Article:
How to get a crusty crust

Homemade bread with a strong, rippable crust is very rewarding. In fact I would say that a great crust makes the bread. It’s the stamp of quality that says “this bread rocks.”

A lot of bread baking beginners tell me that they find their crust is great most of the time, then again it’s not always the way.

Let’s find out how you can get the perfect crusty crust every time.

How dough is so important for a good crust

A good crust starts with a good dough. The key to making quality artisan bread at home is the quality of the dough.

For the perfect crust we want to be looking for the following characteristics in our dough:

  • The flour is well hydrated with water
  • Long slow mixing, typically 7-10 minutes
  • A generous development time

Adding these tweaks to an existing bread recipe will help form the crust. The reason for this is a little scientific, basically they support gluten development. Following the three tips above make the gluten in the dough become stronger and longer.

This supports a good crumb structure and a strong crust.

How the oven set up helps the bread

The quality of the dough is important but without a proper oven set up, the bread will not go crusty. 

There are two key components to a bread oven set up. The first is to add steam to the oven. The second is to use a baking stone.

There’s a full article on adding steam to an oven here. For a quick explanation, adding steam when the bread goes in the oven stops the crust from setting immediately and allows the remaining yeast in the dough to raise the dough further. It’s known as oven spring.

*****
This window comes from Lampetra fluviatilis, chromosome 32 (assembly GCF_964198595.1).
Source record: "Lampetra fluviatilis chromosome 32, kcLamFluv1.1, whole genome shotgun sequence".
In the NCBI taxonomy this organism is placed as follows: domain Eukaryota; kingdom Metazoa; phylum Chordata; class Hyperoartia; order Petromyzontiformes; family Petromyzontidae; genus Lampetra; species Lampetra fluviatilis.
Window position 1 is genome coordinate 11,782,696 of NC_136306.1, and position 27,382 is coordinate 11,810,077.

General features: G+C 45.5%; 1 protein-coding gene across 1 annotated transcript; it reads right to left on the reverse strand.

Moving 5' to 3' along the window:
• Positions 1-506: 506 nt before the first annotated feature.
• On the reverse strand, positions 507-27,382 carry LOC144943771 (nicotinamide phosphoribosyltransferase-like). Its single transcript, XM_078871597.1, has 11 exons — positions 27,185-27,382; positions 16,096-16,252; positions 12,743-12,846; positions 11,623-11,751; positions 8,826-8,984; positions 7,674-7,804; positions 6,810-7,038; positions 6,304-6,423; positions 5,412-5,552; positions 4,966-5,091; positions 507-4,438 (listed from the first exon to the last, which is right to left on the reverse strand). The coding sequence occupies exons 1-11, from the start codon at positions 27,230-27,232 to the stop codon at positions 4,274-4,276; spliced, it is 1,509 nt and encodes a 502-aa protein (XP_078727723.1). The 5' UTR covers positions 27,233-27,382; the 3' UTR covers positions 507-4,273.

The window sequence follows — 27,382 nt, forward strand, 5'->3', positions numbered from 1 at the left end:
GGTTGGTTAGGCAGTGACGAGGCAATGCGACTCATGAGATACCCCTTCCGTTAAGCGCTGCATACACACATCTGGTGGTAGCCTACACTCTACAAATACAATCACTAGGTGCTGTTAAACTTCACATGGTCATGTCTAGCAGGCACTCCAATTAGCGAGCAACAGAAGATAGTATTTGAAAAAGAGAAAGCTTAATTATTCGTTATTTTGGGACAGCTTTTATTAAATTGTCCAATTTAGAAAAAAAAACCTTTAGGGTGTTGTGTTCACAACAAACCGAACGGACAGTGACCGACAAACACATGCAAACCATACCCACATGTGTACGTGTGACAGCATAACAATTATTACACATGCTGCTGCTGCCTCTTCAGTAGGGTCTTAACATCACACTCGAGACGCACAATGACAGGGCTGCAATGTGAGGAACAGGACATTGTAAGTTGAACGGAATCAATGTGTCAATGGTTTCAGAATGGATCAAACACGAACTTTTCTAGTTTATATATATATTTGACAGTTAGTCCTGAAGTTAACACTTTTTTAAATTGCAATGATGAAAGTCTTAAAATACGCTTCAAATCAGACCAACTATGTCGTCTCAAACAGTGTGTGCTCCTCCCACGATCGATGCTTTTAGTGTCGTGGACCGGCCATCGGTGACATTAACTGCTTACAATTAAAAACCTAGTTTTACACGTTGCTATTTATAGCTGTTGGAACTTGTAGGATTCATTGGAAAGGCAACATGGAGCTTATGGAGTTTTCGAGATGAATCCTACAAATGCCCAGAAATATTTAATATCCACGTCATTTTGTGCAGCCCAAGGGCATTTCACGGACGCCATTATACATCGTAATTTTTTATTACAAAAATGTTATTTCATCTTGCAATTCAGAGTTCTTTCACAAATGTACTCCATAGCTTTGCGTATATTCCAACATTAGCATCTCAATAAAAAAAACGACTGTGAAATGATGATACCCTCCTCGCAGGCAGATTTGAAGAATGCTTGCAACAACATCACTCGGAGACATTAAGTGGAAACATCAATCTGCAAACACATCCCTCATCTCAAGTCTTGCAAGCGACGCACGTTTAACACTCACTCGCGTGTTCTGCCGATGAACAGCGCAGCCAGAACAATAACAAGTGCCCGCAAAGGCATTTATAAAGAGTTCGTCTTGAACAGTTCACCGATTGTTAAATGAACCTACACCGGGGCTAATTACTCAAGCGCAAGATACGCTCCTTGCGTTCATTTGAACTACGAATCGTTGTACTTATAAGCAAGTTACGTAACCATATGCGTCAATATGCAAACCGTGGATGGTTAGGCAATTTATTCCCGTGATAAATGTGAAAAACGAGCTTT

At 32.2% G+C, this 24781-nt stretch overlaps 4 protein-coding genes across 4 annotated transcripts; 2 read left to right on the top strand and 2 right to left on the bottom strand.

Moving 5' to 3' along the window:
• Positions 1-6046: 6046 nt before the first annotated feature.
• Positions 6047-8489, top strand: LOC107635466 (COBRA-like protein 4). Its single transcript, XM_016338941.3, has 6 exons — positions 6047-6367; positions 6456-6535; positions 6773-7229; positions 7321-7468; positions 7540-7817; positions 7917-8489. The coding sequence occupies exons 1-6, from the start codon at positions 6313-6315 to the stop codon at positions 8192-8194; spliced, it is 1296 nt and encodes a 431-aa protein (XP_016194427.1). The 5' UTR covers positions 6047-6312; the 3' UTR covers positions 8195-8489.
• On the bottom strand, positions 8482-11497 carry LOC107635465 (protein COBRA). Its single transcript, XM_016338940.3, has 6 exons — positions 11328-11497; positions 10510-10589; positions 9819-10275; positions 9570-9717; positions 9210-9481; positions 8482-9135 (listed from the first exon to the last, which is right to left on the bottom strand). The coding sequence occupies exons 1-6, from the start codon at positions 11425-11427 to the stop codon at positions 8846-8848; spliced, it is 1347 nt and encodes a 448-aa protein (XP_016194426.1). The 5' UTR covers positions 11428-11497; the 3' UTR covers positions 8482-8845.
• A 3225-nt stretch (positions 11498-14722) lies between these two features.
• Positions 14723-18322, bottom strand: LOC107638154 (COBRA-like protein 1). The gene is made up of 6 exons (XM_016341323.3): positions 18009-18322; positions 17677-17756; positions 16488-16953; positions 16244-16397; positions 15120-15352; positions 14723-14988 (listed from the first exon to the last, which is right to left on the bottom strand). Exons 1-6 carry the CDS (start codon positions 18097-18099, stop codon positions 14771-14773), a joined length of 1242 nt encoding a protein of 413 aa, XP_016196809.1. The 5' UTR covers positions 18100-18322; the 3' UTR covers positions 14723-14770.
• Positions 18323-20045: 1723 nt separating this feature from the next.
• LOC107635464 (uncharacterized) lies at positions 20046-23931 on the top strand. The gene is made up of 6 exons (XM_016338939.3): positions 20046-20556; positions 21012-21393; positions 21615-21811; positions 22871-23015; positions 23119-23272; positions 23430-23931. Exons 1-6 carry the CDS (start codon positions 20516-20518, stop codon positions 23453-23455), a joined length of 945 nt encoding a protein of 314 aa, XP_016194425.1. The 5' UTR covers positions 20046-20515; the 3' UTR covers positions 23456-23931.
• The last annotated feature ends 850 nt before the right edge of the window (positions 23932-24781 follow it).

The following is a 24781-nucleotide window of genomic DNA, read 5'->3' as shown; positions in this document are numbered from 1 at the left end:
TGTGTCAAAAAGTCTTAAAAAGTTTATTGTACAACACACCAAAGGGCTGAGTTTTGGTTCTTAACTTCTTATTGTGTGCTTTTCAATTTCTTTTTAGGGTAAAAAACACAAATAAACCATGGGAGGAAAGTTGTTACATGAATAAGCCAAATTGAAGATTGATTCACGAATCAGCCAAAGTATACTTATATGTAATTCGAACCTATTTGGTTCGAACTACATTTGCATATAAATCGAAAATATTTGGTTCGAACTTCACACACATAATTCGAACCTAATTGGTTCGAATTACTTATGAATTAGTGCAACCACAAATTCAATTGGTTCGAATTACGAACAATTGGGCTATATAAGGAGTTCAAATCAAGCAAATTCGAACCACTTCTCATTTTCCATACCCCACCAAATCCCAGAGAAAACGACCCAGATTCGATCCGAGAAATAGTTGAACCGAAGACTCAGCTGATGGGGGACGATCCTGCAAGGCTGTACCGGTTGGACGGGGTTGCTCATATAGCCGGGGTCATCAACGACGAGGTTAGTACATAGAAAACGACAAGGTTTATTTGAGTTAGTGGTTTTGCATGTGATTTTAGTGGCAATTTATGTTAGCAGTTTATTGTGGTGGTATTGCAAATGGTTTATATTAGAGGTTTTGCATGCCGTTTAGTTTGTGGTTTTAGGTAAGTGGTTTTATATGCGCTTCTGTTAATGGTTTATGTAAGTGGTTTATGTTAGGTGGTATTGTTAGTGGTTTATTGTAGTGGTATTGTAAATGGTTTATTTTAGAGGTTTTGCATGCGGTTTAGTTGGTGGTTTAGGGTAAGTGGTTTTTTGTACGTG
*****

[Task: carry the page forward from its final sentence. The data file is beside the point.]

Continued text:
When it comes to the baking stone, essentially without buying an oven like this one you’ll need to purchase a baking stone for maximum oven spring and so the base of the bread bakes.

What is more important, the dough or the oven?

The dough is where 80% of bread issues arise. Though in generating a good crust, providing the dough is half decent the core focus is the right oven set up. 

Adding more steam or using a thicker or hotter baking stone all likely to give a more improved result.

The oven is the big difference between crusts. Changing oven for a better sealed, or more even heat distribution will change the characteristics of your crust. But it is expensive if your doing it just for change sake!

I have an oven just for bread baking but I wouldn’t expect every home baker to do this. If you are trying to improve your crust quality, start with creating a good oven spring, then try adapting your dough quality.